Shape into small balls, about the size of a walnut, and place on a cookie sheet that's been covered with a sheet of parchment paper.  These cookies do not spread, so use a fork, your finger, or the bottom of a glass to flatten them.

Bake at 325F for about 8 minutes, until slightly browned. 


Monday, May 20, 2013

Review: Velata

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Reviewer ~  Jackie Snider

Velata. I think its safe to say most people had heard of this company. However, the question is, have you tried it? Until about two weeks ago, I hadn’t. 

Wednesday, May 15, 2013

Review: Harris Design Concepts

Reviewer: Jackie Snider
My journey with Harris Design Concepts was a personal one. The service they were providing for the review was a custom-made logo design. Anyone with a business knows that a logo is one of the most important marketing pieces. It can literally make or break your business.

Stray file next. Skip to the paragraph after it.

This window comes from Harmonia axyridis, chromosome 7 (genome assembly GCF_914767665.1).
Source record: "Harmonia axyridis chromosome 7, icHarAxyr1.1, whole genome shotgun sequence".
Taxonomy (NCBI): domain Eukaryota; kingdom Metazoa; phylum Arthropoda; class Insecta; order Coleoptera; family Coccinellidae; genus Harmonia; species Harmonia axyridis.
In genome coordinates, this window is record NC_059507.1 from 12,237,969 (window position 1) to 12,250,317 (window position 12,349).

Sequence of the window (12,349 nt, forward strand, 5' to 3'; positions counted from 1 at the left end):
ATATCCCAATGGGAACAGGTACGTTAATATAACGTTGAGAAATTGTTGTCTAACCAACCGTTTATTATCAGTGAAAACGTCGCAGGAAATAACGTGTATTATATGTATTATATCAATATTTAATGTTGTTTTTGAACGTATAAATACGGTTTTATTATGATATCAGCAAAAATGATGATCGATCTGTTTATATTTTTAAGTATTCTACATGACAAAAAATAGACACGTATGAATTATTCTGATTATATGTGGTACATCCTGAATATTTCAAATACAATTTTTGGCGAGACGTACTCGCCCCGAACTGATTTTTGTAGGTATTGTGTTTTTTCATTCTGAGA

Thursday, May 9, 2013

How to Make Ghee in the Slow Cooker

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The other day, I made Ghee - a clarified butter popular in India, in which the milk solids have been taken out. The remaining oil is shelf-stable and has a high smoke point, and  it tastes incredible on vegetables or for dipping bread into.

I'd love to feel all impressive about this bit of DIY, but this was seriously one of the easiest things I've ever done - and I'll be doing it regularly now.

Here's all there is to it:

Get some good butter from a grass-fed source (Kerrygold Irish Butter is good - I used butter from our local dairy).  Put it into your slow cooker and turn it on LOW without a lid (we want to melt this slowly, not sizzle it).

Now leave it alone - no stirring, no fiddling with it - for about 8 hours.  You'll see a white foam on the top, and this will either eventually fall to the bottom and brown, or it won't - it'll stay on the top and start to brown.  Since it could go either way, don't use that as your sole marker for whether or not it's done - instead, as you get down to the last hour, be on the alert to the ghee itself starting to darken - you want to try to stop it before then.